The release of the second issue of Soul Design took place in conjunction with one of the most prestigious events of the year: the XVII Venice Biennale of Architecture. On this occasion, we interviewed Alessandro Melis, curator of the Italian Pavilion of this edition.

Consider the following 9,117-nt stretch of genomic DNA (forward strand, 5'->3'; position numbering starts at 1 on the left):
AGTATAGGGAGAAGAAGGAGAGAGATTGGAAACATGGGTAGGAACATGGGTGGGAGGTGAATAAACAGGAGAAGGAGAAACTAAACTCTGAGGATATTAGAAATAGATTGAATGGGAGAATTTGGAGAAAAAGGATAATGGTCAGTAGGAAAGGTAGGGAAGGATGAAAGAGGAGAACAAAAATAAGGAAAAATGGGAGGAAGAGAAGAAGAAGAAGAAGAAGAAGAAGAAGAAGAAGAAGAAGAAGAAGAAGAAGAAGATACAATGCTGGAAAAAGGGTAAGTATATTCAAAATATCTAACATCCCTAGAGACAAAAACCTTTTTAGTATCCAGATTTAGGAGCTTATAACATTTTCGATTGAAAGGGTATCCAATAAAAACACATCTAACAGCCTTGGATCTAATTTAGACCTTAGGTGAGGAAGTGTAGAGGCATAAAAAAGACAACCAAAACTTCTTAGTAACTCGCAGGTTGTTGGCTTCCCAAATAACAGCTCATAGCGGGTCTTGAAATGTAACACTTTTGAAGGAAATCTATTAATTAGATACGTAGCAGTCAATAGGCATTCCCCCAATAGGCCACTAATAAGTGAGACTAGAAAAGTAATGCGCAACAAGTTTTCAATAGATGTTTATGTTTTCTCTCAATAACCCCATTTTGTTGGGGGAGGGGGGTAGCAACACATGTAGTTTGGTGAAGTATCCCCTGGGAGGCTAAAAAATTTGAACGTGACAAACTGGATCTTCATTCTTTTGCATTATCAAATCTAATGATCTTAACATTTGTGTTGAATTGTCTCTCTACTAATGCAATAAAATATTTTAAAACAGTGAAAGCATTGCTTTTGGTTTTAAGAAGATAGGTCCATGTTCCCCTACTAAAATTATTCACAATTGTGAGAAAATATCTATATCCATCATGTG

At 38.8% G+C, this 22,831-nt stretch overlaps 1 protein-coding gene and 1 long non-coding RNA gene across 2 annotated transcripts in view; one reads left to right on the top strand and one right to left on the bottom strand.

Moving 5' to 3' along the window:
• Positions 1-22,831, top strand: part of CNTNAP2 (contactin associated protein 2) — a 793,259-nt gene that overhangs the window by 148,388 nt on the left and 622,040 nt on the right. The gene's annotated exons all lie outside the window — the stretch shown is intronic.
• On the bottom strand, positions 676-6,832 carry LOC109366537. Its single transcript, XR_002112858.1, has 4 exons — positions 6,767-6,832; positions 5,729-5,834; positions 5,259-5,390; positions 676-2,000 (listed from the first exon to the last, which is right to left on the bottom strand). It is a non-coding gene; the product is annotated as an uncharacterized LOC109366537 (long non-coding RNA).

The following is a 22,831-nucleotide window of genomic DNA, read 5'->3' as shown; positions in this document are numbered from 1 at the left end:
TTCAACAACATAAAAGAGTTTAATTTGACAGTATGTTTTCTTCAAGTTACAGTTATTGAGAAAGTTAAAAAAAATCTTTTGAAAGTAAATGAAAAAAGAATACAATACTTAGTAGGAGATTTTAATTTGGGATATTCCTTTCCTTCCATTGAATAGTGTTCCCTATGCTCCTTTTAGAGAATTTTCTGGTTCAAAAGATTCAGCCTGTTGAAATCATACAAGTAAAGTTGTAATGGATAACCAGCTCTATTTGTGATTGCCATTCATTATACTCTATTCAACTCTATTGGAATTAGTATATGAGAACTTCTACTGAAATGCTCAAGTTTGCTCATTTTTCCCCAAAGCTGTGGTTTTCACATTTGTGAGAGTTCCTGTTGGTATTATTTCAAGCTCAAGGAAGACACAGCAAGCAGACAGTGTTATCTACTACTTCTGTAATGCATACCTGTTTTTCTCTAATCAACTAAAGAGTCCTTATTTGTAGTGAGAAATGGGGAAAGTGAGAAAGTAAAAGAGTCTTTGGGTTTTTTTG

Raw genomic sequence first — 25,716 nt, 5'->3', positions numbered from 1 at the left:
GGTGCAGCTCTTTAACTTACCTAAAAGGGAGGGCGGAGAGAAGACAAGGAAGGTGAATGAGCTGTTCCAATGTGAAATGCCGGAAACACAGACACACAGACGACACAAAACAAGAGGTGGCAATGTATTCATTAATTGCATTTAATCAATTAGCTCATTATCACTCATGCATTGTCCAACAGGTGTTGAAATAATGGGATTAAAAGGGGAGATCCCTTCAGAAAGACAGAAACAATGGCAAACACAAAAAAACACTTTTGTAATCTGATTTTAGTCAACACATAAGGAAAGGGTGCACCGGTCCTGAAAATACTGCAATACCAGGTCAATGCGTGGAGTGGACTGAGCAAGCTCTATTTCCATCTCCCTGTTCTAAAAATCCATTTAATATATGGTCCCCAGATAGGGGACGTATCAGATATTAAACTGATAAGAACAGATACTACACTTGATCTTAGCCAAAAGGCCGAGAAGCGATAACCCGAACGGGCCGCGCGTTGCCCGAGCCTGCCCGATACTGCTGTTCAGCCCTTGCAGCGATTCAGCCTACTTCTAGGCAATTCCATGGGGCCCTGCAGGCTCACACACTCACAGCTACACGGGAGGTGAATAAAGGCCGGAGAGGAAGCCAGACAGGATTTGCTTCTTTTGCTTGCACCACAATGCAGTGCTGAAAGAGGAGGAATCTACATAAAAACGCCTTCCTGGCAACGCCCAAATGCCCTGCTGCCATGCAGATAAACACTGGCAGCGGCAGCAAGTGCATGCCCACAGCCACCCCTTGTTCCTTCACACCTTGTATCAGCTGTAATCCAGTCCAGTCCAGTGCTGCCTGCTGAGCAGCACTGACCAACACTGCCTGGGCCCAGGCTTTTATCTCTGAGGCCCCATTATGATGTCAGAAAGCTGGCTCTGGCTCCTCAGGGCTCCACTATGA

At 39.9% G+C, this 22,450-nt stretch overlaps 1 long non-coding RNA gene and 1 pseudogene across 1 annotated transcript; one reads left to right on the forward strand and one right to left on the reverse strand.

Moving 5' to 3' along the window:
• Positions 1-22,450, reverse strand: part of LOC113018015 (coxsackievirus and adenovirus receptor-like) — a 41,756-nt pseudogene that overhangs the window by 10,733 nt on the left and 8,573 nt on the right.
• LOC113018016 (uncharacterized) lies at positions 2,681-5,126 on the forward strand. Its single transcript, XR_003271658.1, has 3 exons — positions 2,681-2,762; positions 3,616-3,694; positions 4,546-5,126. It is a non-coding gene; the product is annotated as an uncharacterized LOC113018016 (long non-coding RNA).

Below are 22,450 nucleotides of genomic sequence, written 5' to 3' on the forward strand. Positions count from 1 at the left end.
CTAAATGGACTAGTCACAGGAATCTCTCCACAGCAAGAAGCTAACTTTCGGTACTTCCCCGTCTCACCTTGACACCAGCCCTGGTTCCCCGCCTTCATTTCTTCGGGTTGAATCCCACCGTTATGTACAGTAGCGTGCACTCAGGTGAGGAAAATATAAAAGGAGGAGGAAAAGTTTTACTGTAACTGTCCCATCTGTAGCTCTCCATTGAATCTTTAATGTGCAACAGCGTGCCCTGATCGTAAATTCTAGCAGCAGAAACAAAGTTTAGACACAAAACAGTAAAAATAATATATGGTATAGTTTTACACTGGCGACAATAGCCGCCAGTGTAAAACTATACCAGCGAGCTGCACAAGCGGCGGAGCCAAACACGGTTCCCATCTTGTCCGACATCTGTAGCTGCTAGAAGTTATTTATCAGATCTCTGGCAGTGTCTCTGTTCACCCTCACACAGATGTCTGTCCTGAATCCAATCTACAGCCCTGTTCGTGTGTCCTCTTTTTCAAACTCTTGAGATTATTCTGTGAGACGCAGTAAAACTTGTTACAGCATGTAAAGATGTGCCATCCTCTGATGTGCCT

During the interview, we talked about “Resilient Communities”, the title of the Italian Pavilion, to better understand the space between evolution, diversity and climate change. The Pavilion created for the XVII Venice Biennale spoke of the link between man and nature, exploring the evolution of the species between the 1960s and 2000s, and the importance of diversity as a key element to be able to adapt and survive in contexts that continue to change. It sends a strong message that is not only valid in biology, but also in society. “The message that we want to convey is that the only way forward is to accept as much diversity as possible, both in society and creative constructions that this society offers. Diversity, and therefore greater disorder, offers us greater margins for survival.” With the architect, we also explored the meaning of material as a connection point between two worlds. “Material is the tool that allows mediation between man and nature, it is what allows human settlement on this planet. And that’s where problems arise. Material can be interpreted in two different ways. Until today, it has been interpreted – especially for construction in architecture as an artifice – as something that was born externally to nature, and which today, due to the environmental crisis, must be mitigated, such as by associating ourselves with nature, by injecting nature. The second, which derives from evolutionary biology, is that in reality artifice does not exist. So the material must be something intrinsically ecological in order for mediation to take place.” Read the complete interview by downloading Soul Design N°2 magazine in our Downloads Area.